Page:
Pacifica: The Minivan That Matters

While the whole notion of minivans might provoke an involuntary eye roll among some people, here’s an interesting fact: so far this year, through the end of March, Chrysler delivered 31,616 Town & Country minivans, which makes it, by far, the biggest selling vehicle in the brand’s showroom.

While the whole notion of minivans might provoke an involuntary eye roll among some people, here’s an interesting fact: so far this year, through the end of March, Chrysler delivered 31,616 Town & Country minivans, which makes it, by far, the biggest selling vehicle in the brand’s showroom. In addition to which, over at Dodge, the Caravan, with sales of 33,712 units, is also the number-one model in the lineup.

Roll your eyes all you want: Minivans are still significant, especially at FCA.

Although Chrysler is the pioneer in the category, other OEMs have gotten in (and others have gotten out), with the likes of the Honda Odyssey and the Toyota Sienna offering the Auburn Hills company some seriously stiff competition.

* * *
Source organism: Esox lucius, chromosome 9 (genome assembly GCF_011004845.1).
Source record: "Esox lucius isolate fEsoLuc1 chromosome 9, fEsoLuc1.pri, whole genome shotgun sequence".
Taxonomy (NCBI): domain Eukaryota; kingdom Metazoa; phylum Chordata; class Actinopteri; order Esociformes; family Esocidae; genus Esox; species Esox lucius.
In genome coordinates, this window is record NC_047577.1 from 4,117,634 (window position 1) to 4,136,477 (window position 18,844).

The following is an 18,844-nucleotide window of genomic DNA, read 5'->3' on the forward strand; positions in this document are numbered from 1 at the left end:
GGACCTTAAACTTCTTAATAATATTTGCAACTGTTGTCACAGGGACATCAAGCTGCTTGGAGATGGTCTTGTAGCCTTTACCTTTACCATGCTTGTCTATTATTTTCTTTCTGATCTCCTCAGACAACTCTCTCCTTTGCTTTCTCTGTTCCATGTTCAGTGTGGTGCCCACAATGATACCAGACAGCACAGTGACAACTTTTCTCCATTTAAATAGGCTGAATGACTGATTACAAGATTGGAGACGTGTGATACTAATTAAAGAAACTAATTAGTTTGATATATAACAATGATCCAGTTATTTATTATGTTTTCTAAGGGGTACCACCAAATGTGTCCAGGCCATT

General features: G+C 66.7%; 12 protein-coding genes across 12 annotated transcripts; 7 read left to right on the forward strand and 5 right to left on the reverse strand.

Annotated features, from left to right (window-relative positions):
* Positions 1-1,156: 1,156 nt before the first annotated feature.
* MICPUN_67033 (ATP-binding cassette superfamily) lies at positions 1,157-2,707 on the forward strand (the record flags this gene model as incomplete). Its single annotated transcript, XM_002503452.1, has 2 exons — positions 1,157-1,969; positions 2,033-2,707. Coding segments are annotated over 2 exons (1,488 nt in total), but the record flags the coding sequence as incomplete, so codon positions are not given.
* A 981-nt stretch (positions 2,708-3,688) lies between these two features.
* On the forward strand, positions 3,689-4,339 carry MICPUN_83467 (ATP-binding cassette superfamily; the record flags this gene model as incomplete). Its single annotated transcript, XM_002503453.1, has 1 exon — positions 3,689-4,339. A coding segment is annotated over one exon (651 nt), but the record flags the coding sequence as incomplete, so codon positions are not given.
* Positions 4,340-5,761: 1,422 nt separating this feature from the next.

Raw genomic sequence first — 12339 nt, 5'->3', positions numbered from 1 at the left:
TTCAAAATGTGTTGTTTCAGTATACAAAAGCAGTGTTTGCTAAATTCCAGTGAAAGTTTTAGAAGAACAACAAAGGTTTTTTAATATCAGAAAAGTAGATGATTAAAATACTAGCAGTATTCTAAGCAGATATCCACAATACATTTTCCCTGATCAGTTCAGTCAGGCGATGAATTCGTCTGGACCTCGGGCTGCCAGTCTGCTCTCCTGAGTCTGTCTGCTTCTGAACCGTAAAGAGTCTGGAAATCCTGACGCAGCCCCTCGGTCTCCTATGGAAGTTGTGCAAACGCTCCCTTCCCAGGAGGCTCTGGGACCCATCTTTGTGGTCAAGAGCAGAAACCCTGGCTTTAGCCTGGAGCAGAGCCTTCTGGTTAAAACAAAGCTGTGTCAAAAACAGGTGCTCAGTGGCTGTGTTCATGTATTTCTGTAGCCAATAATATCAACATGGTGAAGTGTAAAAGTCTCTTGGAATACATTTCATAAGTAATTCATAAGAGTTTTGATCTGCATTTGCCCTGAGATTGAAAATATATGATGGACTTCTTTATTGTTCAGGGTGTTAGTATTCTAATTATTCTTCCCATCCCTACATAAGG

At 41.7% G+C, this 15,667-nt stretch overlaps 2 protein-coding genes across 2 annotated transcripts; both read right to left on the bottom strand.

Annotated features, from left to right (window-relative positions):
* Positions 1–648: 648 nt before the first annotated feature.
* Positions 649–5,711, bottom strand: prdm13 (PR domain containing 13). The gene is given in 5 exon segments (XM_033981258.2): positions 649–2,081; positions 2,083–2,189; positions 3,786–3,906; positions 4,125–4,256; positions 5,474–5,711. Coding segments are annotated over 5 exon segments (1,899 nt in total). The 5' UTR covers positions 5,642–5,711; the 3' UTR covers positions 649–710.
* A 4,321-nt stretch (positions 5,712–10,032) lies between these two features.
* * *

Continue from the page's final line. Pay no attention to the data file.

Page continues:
The last time there was an all-new model from Chrysler/Dodge, it was 2008. And lots—to put it mildly—has changed since then.

But the importance of minivans is something that hasn’t changed for the company.

2017 Chrysler Pacifica

And this year it is rolling out with an all-new model with an all-new (at least for the minivan) name: the 2017 Chrysler Pacifica.

Mike Downey, chief engineer for the vehicle, joins John McElroy, Pete Bigelow of Autoblog, and me in the studio—along with a Pacifica—on this edition of “Autoline After Hours.”

Downey explains how the team built this vehicle not only to compete but beat the competition, and how they created the “bones” of the Pacifica to provide levels of ride and handling that one certainly doesn’t associate with, well, minivans.

In addition to which, McElroy, Bigelow and I discuss the implications of the then yet-to-be-revealed Tesla Model 3, the on-going trouble and travails of Volkswagen, and the fact that headlights aren’t, according to IIHS, necessarily doing what they’re supposed to be, cool shapes notwithstanding.

And you can see it all here: